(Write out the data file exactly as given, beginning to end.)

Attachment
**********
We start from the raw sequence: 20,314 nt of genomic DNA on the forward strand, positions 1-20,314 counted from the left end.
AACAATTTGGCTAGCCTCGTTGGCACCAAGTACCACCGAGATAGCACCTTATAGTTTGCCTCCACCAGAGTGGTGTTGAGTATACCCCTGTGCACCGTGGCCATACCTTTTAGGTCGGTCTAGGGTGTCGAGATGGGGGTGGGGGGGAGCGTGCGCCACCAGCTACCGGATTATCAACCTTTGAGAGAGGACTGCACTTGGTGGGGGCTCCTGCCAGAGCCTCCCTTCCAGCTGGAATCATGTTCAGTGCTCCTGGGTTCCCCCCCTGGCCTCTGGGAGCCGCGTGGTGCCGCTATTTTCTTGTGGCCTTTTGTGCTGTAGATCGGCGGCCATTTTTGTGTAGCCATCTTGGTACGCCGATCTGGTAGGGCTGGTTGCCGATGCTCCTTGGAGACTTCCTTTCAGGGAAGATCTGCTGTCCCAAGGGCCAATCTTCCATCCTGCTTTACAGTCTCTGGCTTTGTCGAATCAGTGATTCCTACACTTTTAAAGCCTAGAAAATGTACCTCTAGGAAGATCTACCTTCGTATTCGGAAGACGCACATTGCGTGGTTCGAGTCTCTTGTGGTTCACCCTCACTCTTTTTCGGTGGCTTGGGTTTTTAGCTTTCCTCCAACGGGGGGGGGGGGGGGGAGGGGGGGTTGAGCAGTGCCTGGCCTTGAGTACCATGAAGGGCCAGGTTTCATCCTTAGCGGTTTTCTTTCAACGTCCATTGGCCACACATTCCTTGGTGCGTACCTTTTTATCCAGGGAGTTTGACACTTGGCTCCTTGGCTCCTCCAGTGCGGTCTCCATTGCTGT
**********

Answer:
We start from the raw sequence: 20,314 nt of genomic DNA on the forward strand, positions 1-20,314 counted from the left end.
AACAATTTGGCTAGCCTCGTTGGCACCAAGTACCACCGAGATAGCACCTTATAGTTTGCCTCCACCAGAGTGGTGTTGAGTATACCCCTGTGCACCGTGGCCATACCTTTTAGGTCGGTCTAGGGTGTCGAGATGGGGGTGGGGGGGAGCGTGCGCCACCAGCTACCGGATTATCAACCTTTGAGAGAGGACTGCACTTGGTGGGGGCTCCTGCCAGAGCCTCCCTTCCAGCTGGAATCATGTTCAGTGCTCCTGGGTTCCCCCCCTGGCCTCTGGGAGCCGCGTGGTGCCGCTATTTTCTTGTGGCCTTTTGTGCTGTAGATCGGCGGCCATTTTTGTGTAGCCATCTTGGTACGCCGATCTGGTAGGGCTGGTTGCCGATGCTCCTTGGAGACTTCCTTTCAGGGAAGATCTGCTGTCCCAAGGGCCAATCTTCCATCCTGCTTTACAGTCTCTGGCTTTGTCGAATCAGTGATTCCTACACTTTTAAAGCCTAGAAAATGTACCTCTAGGAAGATCTACCTTCGTATTCGGAAGACGCACATTGCGTGGTTCGAGTCTCTTGTGGTTCACCCTCACTCTTTTTCGGTGGCTTGGGTTTTTAGCTTTCCTCCAACGGGGGGGGGGGGGGGGAGGGGGGGTTGAGCAGTGCCTGGCCTTGAGTACCATGAAGGGCCAGGTTTCATCCTTAGCGGTTTTCTTTCAACGTCCATTGGCCACACATTCCTTGGTGCGTACCTTTTTATCCAGGGAGTTTGACACTTGGCTCCTTGGCTCCTCCAGTGCGGTCTCCATTGCTGT